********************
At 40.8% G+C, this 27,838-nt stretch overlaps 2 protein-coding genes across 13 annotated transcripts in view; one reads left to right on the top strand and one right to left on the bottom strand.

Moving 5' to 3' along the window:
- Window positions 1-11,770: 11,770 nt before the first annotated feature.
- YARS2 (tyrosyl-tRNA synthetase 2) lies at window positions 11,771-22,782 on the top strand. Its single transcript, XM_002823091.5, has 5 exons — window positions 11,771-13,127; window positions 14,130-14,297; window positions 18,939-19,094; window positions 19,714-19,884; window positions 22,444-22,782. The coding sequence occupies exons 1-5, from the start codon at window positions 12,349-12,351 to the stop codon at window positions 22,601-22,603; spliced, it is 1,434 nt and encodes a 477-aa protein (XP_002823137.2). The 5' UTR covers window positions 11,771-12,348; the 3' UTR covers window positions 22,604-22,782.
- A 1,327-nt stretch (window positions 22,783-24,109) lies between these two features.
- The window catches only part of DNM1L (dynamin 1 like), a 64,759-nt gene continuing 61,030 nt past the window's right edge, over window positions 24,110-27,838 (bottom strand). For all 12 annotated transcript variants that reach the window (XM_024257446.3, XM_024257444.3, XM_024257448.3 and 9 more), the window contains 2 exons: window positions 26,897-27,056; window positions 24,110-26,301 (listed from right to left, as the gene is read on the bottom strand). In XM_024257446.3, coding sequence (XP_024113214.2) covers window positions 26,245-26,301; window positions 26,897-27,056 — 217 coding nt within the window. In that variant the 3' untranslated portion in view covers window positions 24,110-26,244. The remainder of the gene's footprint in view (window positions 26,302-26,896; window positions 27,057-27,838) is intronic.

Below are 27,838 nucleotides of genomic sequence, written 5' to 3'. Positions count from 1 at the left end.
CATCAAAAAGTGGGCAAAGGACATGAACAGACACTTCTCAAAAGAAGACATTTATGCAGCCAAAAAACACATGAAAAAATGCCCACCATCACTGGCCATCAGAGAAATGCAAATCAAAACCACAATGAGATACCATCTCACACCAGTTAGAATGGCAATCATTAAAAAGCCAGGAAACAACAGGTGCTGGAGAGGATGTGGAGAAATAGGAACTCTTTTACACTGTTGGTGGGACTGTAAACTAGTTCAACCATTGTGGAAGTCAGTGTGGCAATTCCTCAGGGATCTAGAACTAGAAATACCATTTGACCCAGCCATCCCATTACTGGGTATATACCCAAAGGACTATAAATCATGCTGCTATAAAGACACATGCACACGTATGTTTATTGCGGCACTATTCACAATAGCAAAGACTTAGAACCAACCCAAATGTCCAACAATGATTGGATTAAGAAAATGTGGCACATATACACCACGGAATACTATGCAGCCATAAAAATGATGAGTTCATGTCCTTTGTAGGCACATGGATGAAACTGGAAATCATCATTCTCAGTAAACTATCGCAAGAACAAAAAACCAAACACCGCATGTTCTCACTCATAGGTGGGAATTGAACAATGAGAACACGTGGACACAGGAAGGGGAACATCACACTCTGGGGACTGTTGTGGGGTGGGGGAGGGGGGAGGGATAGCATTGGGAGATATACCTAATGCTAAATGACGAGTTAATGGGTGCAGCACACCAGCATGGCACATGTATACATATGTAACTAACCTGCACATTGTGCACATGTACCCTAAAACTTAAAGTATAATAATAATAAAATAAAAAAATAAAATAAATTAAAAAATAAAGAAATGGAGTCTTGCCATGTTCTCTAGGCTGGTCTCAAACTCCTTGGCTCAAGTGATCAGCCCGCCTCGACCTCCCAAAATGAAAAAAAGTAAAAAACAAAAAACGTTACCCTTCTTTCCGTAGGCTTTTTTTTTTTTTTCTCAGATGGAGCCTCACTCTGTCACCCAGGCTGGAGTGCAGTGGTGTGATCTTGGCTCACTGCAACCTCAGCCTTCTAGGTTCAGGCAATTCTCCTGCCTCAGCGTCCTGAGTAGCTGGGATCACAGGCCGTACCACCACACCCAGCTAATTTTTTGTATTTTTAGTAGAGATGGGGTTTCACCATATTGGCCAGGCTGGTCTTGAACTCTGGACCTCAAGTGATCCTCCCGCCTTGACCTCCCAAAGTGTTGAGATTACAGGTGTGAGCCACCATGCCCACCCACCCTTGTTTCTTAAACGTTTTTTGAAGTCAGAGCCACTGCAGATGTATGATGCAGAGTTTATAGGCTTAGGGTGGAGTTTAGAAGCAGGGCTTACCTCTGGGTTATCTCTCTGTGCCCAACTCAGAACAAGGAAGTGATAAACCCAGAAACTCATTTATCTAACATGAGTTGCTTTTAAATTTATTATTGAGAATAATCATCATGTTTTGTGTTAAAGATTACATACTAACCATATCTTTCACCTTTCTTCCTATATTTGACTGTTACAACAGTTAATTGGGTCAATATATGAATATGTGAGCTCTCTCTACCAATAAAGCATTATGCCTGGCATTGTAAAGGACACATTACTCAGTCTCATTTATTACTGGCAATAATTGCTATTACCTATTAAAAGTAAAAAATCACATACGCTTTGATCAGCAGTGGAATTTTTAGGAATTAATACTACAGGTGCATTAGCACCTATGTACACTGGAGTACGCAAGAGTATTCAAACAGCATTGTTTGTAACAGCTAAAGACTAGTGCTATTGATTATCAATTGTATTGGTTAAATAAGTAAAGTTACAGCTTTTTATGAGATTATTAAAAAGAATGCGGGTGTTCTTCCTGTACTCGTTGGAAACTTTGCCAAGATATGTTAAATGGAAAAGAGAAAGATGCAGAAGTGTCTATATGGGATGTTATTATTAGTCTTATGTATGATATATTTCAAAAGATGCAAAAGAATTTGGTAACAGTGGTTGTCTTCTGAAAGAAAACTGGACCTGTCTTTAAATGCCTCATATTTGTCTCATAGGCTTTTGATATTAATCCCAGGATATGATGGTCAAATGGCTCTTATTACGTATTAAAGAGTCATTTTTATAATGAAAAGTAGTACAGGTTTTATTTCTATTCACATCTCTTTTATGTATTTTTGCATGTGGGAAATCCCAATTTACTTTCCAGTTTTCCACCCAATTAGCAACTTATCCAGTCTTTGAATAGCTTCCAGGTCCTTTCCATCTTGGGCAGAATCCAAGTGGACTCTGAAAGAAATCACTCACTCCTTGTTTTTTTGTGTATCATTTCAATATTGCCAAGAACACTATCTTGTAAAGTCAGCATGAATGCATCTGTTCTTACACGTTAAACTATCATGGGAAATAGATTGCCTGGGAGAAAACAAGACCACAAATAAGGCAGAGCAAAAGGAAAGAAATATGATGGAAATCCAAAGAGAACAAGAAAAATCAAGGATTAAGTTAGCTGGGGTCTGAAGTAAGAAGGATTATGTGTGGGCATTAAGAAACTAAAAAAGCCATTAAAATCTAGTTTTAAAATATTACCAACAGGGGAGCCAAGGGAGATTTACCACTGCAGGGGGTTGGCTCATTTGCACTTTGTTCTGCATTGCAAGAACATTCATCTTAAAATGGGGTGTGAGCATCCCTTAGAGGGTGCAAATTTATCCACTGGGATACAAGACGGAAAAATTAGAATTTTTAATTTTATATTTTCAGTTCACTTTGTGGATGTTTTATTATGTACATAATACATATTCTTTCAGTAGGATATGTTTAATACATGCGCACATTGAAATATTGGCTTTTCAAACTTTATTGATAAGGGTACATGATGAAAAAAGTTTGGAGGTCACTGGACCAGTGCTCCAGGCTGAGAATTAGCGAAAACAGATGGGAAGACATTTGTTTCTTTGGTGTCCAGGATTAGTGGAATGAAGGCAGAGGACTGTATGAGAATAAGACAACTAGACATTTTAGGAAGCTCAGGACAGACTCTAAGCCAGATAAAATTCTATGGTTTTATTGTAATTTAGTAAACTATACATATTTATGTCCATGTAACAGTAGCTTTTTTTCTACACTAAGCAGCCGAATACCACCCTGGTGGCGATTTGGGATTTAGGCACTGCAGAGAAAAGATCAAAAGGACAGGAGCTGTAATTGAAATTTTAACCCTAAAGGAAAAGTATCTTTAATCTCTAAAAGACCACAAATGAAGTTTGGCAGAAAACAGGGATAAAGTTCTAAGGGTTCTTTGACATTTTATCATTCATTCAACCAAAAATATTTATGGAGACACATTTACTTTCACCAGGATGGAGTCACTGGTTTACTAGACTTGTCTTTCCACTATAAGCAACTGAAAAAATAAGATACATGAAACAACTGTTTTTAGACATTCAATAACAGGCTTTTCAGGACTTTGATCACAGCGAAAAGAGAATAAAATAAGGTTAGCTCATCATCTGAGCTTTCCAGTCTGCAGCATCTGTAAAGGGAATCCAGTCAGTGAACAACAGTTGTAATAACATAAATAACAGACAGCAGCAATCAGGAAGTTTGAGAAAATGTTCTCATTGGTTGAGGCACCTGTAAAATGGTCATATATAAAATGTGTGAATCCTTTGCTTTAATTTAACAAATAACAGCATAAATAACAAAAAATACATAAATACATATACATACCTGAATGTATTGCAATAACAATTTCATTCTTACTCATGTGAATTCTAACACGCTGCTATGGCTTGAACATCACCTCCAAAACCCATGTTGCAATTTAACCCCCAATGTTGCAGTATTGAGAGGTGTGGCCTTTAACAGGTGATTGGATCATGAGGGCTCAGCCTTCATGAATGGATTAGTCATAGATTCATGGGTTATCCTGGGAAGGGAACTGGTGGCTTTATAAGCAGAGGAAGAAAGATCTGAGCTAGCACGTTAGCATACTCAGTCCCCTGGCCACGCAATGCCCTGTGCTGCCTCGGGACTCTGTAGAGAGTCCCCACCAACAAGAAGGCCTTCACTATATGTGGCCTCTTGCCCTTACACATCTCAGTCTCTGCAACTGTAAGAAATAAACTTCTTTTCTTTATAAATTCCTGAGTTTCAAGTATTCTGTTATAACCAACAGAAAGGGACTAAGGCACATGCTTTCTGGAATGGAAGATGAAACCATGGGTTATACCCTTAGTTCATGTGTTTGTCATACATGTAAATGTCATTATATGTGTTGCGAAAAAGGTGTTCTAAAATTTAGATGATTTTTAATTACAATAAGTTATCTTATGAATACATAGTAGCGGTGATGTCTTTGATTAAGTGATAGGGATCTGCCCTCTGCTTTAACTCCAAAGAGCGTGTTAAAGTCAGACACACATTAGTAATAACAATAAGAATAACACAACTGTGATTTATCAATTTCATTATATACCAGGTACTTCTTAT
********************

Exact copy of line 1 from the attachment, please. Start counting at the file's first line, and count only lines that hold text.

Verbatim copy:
At 40.8% G+C, this 27,838-nt stretch overlaps 2 protein-coding genes across 13 annotated transcripts in view; one reads left to right on the top strand and one right to left on the bottom strand.